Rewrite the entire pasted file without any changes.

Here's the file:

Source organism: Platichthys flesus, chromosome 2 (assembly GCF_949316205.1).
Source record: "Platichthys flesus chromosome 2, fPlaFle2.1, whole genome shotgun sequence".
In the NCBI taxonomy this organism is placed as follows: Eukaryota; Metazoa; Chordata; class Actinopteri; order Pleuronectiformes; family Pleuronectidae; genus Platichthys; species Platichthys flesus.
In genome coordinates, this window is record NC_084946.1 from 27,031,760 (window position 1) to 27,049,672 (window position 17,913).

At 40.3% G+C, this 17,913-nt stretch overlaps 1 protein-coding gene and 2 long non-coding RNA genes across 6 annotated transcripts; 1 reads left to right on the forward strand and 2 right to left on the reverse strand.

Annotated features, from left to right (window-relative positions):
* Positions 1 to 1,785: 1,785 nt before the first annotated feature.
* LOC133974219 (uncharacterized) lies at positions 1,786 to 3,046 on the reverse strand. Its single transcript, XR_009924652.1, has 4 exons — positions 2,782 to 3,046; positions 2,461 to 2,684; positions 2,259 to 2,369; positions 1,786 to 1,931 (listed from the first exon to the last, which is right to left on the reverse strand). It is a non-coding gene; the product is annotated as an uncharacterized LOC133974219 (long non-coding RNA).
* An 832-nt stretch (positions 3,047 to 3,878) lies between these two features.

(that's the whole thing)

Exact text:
Source organism: Platichthys flesus, chromosome 2 (assembly GCF_949316205.1).
Source record: "Platichthys flesus chromosome 2, fPlaFle2.1, whole genome shotgun sequence".
In the NCBI taxonomy this organism is placed as follows: Eukaryota; Metazoa; Chordata; class Actinopteri; order Pleuronectiformes; family Pleuronectidae; genus Platichthys; species Platichthys flesus.
In genome coordinates, this window is record NC_084946.1 from 27,031,760 (window position 1) to 27,049,672 (window position 17,913).

At 40.3% G+C, this 17,913-nt stretch overlaps 1 protein-coding gene and 2 long non-coding RNA genes across 6 annotated transcripts; 1 reads left to right on the forward strand and 2 right to left on the reverse strand.

Annotated features, from left to right (window-relative positions):
* Positions 1 to 1,785: 1,785 nt before the first annotated feature.
* LOC133974219 (uncharacterized) lies at positions 1,786 to 3,046 on the reverse strand. Its single transcript, XR_009924652.1, has 4 exons — positions 2,782 to 3,046; positions 2,461 to 2,684; positions 2,259 to 2,369; positions 1,786 to 1,931 (listed from the first exon to the last, which is right to left on the reverse strand). It is a non-coding gene; the product is annotated as an uncharacterized LOC133974219 (long non-coding RNA).
* An 832-nt stretch (positions 3,047 to 3,878) lies between these two features.